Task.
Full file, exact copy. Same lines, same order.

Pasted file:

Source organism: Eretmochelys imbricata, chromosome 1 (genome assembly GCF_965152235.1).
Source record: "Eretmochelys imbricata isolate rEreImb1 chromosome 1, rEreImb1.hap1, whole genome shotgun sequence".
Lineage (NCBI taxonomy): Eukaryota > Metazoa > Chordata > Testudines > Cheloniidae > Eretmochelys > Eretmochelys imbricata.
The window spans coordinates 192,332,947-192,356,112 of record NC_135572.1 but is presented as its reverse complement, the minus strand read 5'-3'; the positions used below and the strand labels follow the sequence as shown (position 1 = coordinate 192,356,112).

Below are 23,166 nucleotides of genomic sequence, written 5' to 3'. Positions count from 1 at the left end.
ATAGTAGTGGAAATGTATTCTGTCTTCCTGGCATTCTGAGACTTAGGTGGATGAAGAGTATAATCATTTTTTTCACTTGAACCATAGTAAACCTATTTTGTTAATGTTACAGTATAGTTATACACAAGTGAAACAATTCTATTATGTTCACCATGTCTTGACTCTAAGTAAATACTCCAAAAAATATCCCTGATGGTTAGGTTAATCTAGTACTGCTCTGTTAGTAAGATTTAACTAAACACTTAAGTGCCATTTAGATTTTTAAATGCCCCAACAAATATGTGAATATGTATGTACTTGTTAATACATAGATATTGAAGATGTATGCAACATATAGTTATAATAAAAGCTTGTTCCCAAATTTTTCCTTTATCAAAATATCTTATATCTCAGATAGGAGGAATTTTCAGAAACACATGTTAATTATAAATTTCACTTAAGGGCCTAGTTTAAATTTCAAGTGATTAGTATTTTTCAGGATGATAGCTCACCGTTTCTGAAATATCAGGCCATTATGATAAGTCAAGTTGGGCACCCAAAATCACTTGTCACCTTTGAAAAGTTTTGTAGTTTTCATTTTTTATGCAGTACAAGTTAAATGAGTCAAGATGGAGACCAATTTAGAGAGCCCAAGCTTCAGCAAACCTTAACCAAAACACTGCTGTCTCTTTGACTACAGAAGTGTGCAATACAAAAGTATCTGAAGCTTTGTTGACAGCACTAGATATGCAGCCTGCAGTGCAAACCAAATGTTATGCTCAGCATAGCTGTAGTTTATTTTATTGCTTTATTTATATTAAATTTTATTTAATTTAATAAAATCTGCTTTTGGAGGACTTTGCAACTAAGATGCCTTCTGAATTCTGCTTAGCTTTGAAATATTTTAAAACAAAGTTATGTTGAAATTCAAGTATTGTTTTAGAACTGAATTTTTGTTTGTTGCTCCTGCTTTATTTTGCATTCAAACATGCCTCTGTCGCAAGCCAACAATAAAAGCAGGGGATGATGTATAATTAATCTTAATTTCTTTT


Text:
Source organism: Eretmochelys imbricata, chromosome 1 (genome assembly GCF_965152235.1).
Source record: "Eretmochelys imbricata isolate rEreImb1 chromosome 1, rEreImb1.hap1, whole genome shotgun sequence".
Lineage (NCBI taxonomy): Eukaryota > Metazoa > Chordata > Testudines > Cheloniidae > Eretmochelys > Eretmochelys imbricata.
The window spans coordinates 192,332,947-192,356,112 of record NC_135572.1 but is presented as its reverse complement, the minus strand read 5'-3'; the positions used below and the strand labels follow the sequence as shown (position 1 = coordinate 192,356,112).

Below are 23,166 nucleotides of genomic sequence, written 5' to 3'. Positions count from 1 at the left end.
ATAGTAGTGGAAATGTATTCTGTCTTCCTGGCATTCTGAGACTTAGGTGGATGAAGAGTATAATCATTTTTTTCACTTGAACCATAGTAAACCTATTTTGTTAATGTTACAGTATAGTTATACACAAGTGAAACAATTCTATTATGTTCACCATGTCTTGACTCTAAGTAAATACTCCAAAAAATATCCCTGATGGTTAGGTTAATCTAGTACTGCTCTGTTAGTAAGATTTAACTAAACACTTAAGTGCCATTTAGATTTTTAAATGCCCCAACAAATATGTGAATATGTATGTACTTGTTAATACATAGATATTGAAGATGTATGCAACATATAGTTATAATAAAAGCTTGTTCCCAAATTTTTCCTTTATCAAAATATCTTATATCTCAGATAGGAGGAATTTTCAGAAACACATGTTAATTATAAATTTCACTTAAGGGCCTAGTTTAAATTTCAAGTGATTAGTATTTTTCAGGATGATAGCTCACCGTTTCTGAAATATCAGGCCATTATGATAAGTCAAGTTGGGCACCCAAAATCACTTGTCACCTTTGAAAAGTTTTGTAGTTTTCATTTTTTATGCAGTACAAGTTAAATGAGTCAAGATGGAGACCAATTTAGAGAGCCCAAGCTTCAGCAAACCTTAACCAAAACACTGCTGTCTCTTTGACTACAGAAGTGTGCAATACAAAAGTATCTGAAGCTTTGTTGACAGCACTAGATATGCAGCCTGCAGTGCAAACCAAATGTTATGCTCAGCATAGCTGTAGTTTATTTTATTGCTTTATTTATATTAAATTTTATTTAATTTAATAAAATCTGCTTTTGGAGGACTTTGCAACTAAGATGCCTTCTGAATTCTGCTTAGCTTTGAAATATTTTAAAACAAAGTTATGTTGAAATTCAAGTATTGTTTTAGAACTGAATTTTTGTTTGTTGCTCCTGCTTTATTTTGCATTCAAACATGCCTCTGTCGCAAGCCAACAATAAAAGCAGGGGATGATGTATAATTAATCTTAATTTCTTTT